The announcement made by Ricoh Imaging Co., Ltd. January 20, 2022 regarding a revamped approach to manufacturing and distributing Ricoh’s digital cameras was specific to the local market in Japan only. “Ricoh/Pentax will not change its distribution structure in North America, and the company has significant plans and goals for the North American market this year that will utilize mass production of its products,” said Kazumichi Eguchi, president of Ricoh Imaging Americas Corporation. “Customers in North America can continue to purchase Ricoh and Pentax cameras through our authorized resellers and directly through our website.”

It is more likely that “shop-style” manufacturing will complement mass production

The Pentax K3 Mark III is the only DSLR released in 2021.
The Pentax K3 Mark III was the only DSLR to hit the market in 2021. Ricoh/Pentax

The fact that mass production of products will continue for the US market simply does not match the assertion by some outlets that there will be no more mass-produced products sold in Ricoh’s home market. After all, its cameras have changed little globally, beyond changes to the product bundle to account for regional variations. If a product is mass-produced for certain markets, it wouldn’t make sense to spend more money to hand-craft essentially the same products for the Japanese market.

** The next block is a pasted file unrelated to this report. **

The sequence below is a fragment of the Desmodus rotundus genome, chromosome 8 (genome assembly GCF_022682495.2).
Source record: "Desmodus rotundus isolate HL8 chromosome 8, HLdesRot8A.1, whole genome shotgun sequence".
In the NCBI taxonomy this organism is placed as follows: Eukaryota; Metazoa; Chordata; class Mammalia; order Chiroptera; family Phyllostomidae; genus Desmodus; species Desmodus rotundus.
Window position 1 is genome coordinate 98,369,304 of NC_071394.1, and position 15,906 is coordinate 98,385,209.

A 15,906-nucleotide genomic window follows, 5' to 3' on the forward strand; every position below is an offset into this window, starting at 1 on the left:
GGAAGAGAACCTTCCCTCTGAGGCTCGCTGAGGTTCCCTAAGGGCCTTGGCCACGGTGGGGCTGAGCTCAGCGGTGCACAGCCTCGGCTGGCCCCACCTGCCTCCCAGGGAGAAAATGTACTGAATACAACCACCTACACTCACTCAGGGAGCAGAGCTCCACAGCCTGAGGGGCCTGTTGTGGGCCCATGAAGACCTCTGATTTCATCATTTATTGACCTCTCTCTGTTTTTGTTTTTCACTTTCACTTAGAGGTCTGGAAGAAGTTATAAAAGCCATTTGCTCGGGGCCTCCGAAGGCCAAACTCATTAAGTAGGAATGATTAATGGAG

Our reading of this is that mass production will continue, but will be *supplemented* with additional, more handcrafted production of products for customers in the Japanese market. Additionally, the company could allow some customization of otherwise mass-produced products, as it has done in the past with its unusual limited-edition models. But to completely stop mass production for the Japanese market? It just doesn’t make sense when considered alongside Ricoh Imaging Americas’ statement.